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The history of African Americans in Oklahoma is a story unlike any to be found in the United States.  African Americans came to this region as cowboys, settlers, gunfighters, and farmers.  By statehood in 1907, they outnumbered both Indians and first- and second-generation Europeans.  They created more all-black towns in Oklahoma than in the rest of the country put together, produced some of the country's greatest jazz musicians, and led some of the nation's greatest civil rights battles.

One of the great omissions in the history books was the role African American soldiers played in the Civil War.  Blacks first fought alongside whites during the Battle of Honey Springs, an engagement fought on July 17, 1863, on a small battlefield outside present-day Muskogee.

Black troops held the Union's center line in that battle, breaking the Confederate's center and giving the Union a critical win that secured both the Arkansas River and the Texas Road (the region's major transportation routes).  This ensured the Union a solid foothold in Indian Territory -- one it never relinquished.

A year after the Civil War ended in 1865, Congress passed a bill providing provisions for black troops, what became the 9th and 10th cavalry.  The 10th went on to be headquartered at Fort Gibson; the 9th was stationed at Fort Sill.  Black soldiers built Oklahoma forts; fought bandits, cattle thieves, and Mexican revolutionaries (including Pancho Villa); and policed borders during the land runs.  They also played a critical role in the Indian Wars of the late 1800s, earning the respect of Native Americans who gave them the name of "Buffalo Solders."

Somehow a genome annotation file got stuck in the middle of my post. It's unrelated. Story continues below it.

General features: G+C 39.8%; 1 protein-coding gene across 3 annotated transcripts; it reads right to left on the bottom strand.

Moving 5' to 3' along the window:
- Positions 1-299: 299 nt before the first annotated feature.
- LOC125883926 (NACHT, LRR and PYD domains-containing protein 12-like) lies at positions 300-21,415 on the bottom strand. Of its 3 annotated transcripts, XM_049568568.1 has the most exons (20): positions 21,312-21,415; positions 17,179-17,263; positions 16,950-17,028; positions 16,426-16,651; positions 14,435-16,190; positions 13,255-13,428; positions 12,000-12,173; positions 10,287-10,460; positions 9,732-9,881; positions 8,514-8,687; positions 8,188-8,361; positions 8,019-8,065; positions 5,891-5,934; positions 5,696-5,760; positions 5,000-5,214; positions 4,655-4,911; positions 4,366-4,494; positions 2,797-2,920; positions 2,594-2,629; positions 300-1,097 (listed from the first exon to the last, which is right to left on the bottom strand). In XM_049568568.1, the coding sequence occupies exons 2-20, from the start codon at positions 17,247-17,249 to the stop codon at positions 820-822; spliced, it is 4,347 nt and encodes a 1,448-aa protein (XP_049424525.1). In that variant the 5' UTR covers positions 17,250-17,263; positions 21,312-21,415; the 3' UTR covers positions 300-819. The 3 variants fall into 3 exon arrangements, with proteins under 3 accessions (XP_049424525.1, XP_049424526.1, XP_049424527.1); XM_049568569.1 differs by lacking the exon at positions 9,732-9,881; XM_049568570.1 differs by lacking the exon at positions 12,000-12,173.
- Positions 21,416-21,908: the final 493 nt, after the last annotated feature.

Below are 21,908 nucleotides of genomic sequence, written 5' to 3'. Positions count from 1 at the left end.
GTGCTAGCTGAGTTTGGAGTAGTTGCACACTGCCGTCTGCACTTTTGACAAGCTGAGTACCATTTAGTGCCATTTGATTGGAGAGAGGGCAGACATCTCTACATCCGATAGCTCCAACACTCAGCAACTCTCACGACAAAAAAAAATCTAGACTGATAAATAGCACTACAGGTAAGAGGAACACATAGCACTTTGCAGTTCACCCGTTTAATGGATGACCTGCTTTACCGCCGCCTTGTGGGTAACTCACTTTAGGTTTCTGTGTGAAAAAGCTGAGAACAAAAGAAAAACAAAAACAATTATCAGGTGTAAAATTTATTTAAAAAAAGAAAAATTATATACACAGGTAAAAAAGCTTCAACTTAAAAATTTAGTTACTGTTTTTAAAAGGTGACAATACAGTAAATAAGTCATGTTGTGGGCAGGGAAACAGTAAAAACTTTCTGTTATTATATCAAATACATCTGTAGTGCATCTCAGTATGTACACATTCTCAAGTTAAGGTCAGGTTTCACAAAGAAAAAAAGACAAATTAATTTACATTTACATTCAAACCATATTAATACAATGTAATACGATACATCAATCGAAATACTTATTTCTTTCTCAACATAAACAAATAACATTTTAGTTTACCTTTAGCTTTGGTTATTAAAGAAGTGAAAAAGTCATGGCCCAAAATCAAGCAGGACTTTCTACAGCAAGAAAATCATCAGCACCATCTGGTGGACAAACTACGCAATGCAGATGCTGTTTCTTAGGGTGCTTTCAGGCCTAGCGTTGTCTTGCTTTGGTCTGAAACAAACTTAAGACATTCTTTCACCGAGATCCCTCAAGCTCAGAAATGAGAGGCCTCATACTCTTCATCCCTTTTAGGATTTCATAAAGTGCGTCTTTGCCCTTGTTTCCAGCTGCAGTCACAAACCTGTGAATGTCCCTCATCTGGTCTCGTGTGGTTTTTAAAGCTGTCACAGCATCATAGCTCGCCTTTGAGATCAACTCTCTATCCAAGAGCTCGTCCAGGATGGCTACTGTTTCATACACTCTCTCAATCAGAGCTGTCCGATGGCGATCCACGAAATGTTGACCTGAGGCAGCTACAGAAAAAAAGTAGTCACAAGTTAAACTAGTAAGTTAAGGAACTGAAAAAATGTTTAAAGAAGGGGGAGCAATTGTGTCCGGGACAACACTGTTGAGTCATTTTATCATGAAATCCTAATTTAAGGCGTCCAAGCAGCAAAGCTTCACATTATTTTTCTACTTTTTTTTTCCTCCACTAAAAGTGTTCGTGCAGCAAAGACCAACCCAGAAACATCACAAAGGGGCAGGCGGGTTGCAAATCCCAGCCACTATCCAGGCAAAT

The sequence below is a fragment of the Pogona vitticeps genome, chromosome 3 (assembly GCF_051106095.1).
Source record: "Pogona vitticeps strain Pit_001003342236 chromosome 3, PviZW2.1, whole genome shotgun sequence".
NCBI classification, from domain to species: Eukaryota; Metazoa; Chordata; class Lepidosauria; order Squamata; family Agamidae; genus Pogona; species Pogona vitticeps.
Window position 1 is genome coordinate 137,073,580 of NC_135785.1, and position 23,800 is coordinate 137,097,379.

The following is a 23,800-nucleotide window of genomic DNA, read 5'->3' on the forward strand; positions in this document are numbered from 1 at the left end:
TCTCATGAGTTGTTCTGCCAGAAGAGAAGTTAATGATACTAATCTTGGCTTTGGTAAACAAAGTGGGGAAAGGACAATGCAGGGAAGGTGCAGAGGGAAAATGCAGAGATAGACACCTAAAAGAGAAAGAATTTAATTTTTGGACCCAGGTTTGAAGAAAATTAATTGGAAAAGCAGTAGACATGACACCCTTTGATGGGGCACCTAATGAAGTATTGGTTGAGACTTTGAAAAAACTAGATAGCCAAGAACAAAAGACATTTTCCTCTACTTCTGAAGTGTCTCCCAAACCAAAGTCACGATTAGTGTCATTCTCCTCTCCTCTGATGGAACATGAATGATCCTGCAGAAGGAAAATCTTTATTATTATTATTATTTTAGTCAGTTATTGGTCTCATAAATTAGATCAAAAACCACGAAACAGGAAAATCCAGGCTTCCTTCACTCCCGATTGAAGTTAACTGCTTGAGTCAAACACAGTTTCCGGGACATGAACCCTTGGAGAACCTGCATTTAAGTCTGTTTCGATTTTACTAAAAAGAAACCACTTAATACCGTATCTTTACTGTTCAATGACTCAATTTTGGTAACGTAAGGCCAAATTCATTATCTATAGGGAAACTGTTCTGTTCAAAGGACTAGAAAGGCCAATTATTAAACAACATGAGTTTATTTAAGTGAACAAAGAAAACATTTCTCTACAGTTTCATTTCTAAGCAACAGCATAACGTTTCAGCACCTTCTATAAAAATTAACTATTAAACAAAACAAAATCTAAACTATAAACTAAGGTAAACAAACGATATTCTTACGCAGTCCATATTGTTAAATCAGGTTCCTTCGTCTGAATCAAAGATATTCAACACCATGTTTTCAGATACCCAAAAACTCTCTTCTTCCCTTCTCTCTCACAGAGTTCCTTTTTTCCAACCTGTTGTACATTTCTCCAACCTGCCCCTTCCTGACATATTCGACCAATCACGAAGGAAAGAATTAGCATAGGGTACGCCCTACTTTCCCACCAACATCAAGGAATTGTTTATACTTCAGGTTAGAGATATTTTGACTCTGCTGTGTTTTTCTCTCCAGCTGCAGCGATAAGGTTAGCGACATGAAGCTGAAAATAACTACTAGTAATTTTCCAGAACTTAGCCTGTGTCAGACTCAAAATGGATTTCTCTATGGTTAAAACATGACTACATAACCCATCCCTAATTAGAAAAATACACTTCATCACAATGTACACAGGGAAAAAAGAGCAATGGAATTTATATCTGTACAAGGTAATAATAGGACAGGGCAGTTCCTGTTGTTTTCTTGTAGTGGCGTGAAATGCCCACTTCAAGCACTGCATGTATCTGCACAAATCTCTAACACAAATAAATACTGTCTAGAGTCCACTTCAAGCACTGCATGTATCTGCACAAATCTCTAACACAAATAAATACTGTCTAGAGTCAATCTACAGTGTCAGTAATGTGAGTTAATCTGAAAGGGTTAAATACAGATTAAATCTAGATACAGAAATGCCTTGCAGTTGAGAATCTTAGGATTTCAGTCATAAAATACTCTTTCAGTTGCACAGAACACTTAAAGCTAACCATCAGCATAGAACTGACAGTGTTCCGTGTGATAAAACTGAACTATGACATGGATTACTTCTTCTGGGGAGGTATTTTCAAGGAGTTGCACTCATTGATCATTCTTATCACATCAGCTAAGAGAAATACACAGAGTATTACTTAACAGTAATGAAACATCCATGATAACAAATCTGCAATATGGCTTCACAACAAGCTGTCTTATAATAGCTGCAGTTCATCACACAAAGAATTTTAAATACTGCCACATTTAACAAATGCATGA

After the Civil War, Freedmen and new African American settlers in Oklahoma could vote, study, and move about with relative freedom.  Pamphlets distributed throughout the South urged African Americans to join land runs in Indian
Territory, to create businesses, cities and perhaps even the first black state.   Pamphlets promising a black paradise in Oklahoma lured tens of thousands of former slaves from the South.  Eventually 27 black towns grew to encompass 10 percent of Indian Territory's population.

Today many of Oklahoma's original black towns and districts are gone, but those that remain still host rodeos, Juneteenth celebrations, and community reunions.

For a list of important African Americans in Oklahoma, please visit the Oklahoma Historical Society's web site.